Women do better with conference applications if process is gender blind


Women are more likely to be accepted to speak at academic conferences if applications are anonymised to remove any mention of their gender, a study suggests.

In the latest piece of evidence to support the “Matilda effect” – where women in male-dominated fields are rated more harshly by peer reviewers – a review of a leading international conference found that papers with a female first author were viewed more positively once clues to the applicant’s gender were removed.

Conversely, those papers with a male first author scored far worse once a “double-blind” review process was introduced to conceal the identities of the authors and their referees.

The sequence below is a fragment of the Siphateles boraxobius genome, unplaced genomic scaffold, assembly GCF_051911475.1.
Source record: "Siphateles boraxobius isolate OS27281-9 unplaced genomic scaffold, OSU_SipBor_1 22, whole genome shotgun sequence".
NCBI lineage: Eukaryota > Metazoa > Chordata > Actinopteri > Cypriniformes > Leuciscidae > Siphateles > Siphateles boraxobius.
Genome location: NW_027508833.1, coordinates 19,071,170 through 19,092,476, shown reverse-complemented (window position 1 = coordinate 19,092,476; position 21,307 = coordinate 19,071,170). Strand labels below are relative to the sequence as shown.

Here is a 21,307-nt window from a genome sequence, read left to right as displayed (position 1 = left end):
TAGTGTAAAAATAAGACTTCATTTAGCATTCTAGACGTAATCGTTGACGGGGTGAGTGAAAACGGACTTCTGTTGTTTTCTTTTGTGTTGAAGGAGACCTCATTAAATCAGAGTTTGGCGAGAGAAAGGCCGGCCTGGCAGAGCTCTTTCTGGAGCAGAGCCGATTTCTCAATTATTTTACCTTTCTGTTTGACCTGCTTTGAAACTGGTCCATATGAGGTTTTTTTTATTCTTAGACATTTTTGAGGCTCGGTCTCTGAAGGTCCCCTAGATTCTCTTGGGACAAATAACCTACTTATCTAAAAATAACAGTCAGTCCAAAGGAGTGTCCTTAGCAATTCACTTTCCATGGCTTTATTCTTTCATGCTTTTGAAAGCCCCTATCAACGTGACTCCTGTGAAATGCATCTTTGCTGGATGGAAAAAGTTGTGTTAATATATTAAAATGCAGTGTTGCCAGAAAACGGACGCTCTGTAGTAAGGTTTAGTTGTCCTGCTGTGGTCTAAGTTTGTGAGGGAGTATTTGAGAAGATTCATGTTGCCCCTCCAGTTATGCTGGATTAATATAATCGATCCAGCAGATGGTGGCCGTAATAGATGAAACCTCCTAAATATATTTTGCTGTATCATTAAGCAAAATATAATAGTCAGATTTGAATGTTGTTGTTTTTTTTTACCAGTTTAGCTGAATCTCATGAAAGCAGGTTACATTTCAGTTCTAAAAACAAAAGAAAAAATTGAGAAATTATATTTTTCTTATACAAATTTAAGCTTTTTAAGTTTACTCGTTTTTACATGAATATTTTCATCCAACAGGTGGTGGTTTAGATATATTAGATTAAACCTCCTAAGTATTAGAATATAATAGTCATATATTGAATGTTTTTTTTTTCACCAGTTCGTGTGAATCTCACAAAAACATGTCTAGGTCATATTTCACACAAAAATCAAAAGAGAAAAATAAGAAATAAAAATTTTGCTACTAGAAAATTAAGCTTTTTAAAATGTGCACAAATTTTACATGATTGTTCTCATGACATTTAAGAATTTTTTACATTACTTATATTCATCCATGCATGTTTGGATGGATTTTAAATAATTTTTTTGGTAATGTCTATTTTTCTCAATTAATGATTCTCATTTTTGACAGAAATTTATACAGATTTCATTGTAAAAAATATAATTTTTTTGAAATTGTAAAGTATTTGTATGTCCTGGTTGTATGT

The study was also important because it revealed gender bias in this particular field, even though a male-to-female speaker ratio (roughly 50:50 in 2012 and 2014) did not suggest an immediate problem, Dr Roberts explained.



In related news,

Female Scientists Turn to Data to Fight Lack of Representation on Panels
A website, BiasWatchNeuro, has been set up to track the gender bias in panels at neuroscience conferences. It’s an interesting article, especially the ‘we don’t see gender’ comments that read like a bingo card of clichéd excuses.



More on panels

There’s No Excuse for All-Male Panels. Here’s How to Fix Them.

“We believe people saying, ‘There aren’t any’ is just a lazy way of saying, ‘I don’t have them in my network,’ ” said project manager Tina Sayed Nestius. “With our lists, we’ve got a really good way to prove them wrong.”